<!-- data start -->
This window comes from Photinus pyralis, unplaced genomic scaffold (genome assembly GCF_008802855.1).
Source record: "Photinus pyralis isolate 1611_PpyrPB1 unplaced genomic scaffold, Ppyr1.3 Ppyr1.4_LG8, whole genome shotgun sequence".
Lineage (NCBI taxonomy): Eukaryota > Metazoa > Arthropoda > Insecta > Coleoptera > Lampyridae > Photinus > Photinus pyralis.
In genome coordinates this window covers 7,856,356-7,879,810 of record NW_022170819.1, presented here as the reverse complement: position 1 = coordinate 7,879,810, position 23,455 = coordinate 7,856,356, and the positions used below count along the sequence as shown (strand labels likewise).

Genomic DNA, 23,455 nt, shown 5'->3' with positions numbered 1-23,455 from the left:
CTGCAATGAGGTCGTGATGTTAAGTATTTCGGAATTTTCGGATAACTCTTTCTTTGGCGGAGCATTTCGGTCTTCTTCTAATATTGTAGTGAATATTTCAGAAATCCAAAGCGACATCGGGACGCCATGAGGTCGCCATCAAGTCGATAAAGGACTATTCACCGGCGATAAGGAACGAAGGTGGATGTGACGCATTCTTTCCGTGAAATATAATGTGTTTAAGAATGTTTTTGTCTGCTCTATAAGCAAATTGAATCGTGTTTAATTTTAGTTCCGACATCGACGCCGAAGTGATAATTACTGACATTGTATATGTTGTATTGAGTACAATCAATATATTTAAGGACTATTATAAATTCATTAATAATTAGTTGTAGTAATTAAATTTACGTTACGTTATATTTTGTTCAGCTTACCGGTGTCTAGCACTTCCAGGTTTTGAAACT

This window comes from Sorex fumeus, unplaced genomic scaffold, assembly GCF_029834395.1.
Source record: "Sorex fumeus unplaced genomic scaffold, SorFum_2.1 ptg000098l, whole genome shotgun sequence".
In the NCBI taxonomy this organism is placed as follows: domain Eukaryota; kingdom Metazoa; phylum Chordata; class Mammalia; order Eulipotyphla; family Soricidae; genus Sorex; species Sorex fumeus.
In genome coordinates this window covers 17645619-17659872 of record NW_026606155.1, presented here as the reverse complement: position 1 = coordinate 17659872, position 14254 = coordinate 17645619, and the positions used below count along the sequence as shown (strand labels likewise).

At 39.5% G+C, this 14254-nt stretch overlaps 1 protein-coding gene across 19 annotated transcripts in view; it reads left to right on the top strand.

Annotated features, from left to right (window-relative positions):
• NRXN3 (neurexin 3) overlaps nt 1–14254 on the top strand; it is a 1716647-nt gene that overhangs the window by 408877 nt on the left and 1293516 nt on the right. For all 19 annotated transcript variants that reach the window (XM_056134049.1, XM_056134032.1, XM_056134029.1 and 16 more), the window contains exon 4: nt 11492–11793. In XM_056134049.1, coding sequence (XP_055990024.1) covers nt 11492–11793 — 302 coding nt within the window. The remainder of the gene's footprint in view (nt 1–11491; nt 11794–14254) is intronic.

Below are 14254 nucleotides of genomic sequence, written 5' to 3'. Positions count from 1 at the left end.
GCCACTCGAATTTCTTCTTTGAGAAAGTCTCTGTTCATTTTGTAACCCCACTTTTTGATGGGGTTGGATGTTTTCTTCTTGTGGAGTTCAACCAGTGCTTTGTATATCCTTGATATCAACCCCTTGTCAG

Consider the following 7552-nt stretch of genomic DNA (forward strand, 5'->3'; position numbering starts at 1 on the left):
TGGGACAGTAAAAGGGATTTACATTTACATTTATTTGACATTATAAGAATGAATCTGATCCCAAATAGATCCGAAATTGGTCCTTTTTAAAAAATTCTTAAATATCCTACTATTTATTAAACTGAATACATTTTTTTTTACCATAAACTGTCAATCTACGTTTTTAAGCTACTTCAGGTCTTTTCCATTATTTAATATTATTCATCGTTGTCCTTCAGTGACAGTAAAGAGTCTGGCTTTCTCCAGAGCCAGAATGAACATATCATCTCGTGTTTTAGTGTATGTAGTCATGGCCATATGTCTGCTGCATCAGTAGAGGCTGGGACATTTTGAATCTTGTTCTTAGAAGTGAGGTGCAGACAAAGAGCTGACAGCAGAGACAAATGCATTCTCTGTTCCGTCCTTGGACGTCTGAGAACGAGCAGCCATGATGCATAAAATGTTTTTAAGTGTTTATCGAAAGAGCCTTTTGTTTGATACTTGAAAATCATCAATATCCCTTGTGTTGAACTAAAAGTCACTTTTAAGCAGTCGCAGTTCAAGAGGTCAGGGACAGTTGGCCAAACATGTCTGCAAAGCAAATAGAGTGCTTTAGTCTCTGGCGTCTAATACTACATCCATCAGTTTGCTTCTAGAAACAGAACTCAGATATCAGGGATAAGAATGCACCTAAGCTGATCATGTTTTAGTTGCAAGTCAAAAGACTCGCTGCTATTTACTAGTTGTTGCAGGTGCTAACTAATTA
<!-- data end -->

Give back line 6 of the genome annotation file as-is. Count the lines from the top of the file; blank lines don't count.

CTGCAATGAGGTCGTGATGTTAAGTATTTCGGAATTTTCGGATAACTCTTTCTTTGGCGGAGCATTTCGGTCTTCTTCTAATATTGTAGTGAATATTTCAGAAATCCAAAGCGACATCGGGACGCCATGAGGTCGCCATCAAGTCGATAAAGGACTATTCACCGGCGATAAGGAACGAAGGTGGATGTGACGCATTCTTTCCGTGAAATATAATGTGTTTAAGAATGTTTTTGTCTGCTCTATAAGCAAATTGAATCGTGTTTAATTTTAGTTCCGACATCGACGCCGAAGTGATAATTACTGACATTGTATATGTTGTATTGAGTACAATCAATATATTTAAGGACTATTATAAATTCATTAATAATTAGTTGTAGTAATTAAATTTACGTTACGTTATATTTTGTTCAGCTTACCGGTGTCTAGCACTTCCAGGTTTTGAAACT